It’s all about learning, sharing knowledge, and creating an atmosphere that allows both to happen.

The 1950s view of libraries many of us have is a bit archaic. While they still get kids who use them hooked on learning and reading and are a treasure trove for recreational reading, they have expanded in their mission to help educate adults — specifically those who can’t read or aren’t educated so they can have a better life. The expansion of libraries in communities where elected leaders astutely grasped the foundation a vibrant library system can have for the economic well-being of cities in the 21st century is what is helping plant and grow the seeds that are driving the development of well-paying jobs.

To those who say libraries are irrelevant or dead take a drive to the San Jose main library. It’s teeming on Saturdays with school kids — including teens — as well as their parents who already have those coveted $60 to $90 an hour jobs. San Jose was the first Shenzen.

Now let’s go back to McDonald’s for a second.

Cajee poses a question: Are there more McDonald’s or public libraries in the United States?

You might be surprised to learn its libraries.

The most successful fast food chain the world has ever known and the most successful civic institution the world has ever known have the same rule of thumb for locating a restaurant or library to serve every 15,000 to 20,000 people in urban density settings. That said places smaller than that such as Linden or Escalon have public libraries but no McDonald’s.

Using numbers that are several years old, Cajee points out how priorities in cities like Manteca and Tracy that are commuter strongholds may be cementing their status of not being the strongest economic juggernaut they could possibly be. The two cities spend about $15 per capita on library services opposed to the national average of $51. But for recreation services they spend an average of $99 while the national average is $78. While that might be a bit like comparing sweet potatoes with baking potatoes given the lower cost of living in many places elsewhere in this country there is no doubt funding for the Manteca Library is in the basement when compared to what other California cities invest per capita into libraries.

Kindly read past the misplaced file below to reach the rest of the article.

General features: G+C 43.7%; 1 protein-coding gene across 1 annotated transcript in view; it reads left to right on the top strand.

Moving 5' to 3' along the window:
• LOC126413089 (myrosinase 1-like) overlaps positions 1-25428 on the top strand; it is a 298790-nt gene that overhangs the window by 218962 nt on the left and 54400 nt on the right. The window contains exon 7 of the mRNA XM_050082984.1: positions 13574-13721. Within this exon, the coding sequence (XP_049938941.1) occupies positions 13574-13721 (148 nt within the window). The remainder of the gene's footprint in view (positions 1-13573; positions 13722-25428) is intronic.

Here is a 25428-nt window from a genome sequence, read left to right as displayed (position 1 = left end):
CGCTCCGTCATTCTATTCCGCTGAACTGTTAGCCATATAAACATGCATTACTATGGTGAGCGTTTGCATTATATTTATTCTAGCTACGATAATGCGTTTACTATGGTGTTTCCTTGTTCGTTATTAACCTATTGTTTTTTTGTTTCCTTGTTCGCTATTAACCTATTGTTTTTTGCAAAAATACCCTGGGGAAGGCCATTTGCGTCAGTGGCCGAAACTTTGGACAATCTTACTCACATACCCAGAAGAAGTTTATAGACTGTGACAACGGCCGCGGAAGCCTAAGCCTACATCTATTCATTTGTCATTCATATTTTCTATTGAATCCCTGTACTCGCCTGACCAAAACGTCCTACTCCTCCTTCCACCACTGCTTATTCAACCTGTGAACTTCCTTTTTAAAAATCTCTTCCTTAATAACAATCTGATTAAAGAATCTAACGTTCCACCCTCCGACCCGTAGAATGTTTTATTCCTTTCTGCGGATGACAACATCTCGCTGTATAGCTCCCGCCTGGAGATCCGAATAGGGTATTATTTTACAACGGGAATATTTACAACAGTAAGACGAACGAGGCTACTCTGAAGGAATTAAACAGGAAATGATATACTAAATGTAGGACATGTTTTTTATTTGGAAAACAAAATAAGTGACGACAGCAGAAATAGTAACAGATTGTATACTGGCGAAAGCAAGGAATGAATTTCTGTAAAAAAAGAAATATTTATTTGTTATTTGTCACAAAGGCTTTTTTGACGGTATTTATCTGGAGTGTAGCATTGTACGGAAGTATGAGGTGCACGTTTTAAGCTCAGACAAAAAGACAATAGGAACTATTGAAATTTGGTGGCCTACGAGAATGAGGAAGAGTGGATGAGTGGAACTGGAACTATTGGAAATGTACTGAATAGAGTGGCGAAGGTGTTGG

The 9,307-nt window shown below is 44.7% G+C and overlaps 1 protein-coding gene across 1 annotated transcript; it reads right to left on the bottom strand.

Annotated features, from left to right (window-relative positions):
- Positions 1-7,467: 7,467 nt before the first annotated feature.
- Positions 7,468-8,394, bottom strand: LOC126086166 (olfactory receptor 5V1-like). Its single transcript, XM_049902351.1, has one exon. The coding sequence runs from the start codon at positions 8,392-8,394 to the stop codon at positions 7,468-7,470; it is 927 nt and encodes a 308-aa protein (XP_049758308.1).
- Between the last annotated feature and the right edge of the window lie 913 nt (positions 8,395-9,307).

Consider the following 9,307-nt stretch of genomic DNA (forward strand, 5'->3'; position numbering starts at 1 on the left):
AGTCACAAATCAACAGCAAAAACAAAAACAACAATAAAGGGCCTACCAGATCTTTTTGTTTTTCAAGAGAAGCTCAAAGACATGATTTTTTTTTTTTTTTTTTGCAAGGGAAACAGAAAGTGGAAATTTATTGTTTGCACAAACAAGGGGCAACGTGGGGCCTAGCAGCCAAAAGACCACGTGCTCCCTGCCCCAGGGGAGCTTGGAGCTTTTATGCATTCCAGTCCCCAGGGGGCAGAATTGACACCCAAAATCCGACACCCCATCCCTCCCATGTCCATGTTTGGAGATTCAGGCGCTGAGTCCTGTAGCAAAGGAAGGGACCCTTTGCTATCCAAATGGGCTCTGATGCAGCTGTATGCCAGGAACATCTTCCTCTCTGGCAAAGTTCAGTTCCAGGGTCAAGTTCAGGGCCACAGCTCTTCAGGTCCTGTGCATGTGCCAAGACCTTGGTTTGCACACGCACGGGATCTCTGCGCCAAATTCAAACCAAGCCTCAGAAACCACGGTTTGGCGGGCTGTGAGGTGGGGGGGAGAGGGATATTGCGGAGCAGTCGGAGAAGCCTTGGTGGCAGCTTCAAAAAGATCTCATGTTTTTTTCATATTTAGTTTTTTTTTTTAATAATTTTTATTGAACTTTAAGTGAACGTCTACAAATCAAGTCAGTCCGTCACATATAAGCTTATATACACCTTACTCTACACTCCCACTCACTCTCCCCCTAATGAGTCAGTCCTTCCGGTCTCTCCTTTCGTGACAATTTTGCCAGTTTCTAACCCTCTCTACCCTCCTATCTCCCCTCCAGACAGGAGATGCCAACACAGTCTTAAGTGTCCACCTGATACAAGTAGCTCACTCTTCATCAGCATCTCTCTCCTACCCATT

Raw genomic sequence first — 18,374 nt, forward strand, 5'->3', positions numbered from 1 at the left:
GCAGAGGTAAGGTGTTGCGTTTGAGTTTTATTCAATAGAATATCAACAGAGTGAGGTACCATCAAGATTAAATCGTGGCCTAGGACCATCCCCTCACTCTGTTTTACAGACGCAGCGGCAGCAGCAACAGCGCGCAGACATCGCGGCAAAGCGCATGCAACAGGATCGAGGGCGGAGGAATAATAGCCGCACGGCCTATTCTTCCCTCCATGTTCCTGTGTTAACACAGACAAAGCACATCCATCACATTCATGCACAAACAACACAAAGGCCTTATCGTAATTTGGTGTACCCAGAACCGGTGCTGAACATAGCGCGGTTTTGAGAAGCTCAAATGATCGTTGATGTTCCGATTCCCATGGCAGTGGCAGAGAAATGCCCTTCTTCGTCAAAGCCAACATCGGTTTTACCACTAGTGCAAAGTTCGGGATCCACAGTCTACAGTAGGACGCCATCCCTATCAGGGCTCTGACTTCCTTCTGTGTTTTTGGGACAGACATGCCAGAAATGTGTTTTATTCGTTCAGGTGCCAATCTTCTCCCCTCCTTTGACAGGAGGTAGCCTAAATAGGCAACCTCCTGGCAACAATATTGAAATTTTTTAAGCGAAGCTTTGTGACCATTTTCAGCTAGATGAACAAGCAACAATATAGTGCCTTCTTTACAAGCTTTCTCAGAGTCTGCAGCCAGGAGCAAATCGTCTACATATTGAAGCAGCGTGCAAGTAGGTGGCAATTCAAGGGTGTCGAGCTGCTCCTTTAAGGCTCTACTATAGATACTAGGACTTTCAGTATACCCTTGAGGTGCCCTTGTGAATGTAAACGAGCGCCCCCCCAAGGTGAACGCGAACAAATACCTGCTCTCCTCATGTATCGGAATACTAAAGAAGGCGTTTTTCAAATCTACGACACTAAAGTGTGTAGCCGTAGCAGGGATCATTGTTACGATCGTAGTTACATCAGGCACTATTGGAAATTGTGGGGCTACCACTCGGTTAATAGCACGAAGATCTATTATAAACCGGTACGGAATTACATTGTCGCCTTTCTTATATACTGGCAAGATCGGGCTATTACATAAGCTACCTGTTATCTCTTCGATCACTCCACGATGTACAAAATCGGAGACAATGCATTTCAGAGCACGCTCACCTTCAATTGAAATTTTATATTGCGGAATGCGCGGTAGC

The correlation between education as well as vibrant ongoing learning and economic and personal well-being is virtually indisputable.

From Cajee’s perspective Manteca should have five libraries — a main library and four branch libraries. The goal is to create combined neighborhood learning and community centers that can be easily accessed alone for more intense use.

Back in 2002 Manteca was pushing for a new 55,000 plus square-foot library to replace the current library first built in 1962 and expanded in 1978 to ultimately accommodate a population of 32,000. That’s 50,000 less residents than Manteca has today.

Teaming up with Manteca Unified to expand/build such libraries on existing campuses will allow them to be spread about and easy to access without requiring new infrastructure such as parking lots or investing in duplicate facilities. 

As for a main library, the plan advanced in 2002 carried a $32 million price tag that would easily be $50 million today. Instead of going for a grand statement or a new building there are options available such as the vacant 107,489-square-foot Kmart building on Northgate Drive that could be bought and remodeled using false ceiling and non-load bearing walls.

Andrew Carnegie nailed it more than 150 years ago — a community gathering place for ongoing learning will help all boats rise. He happened to call such places libraries.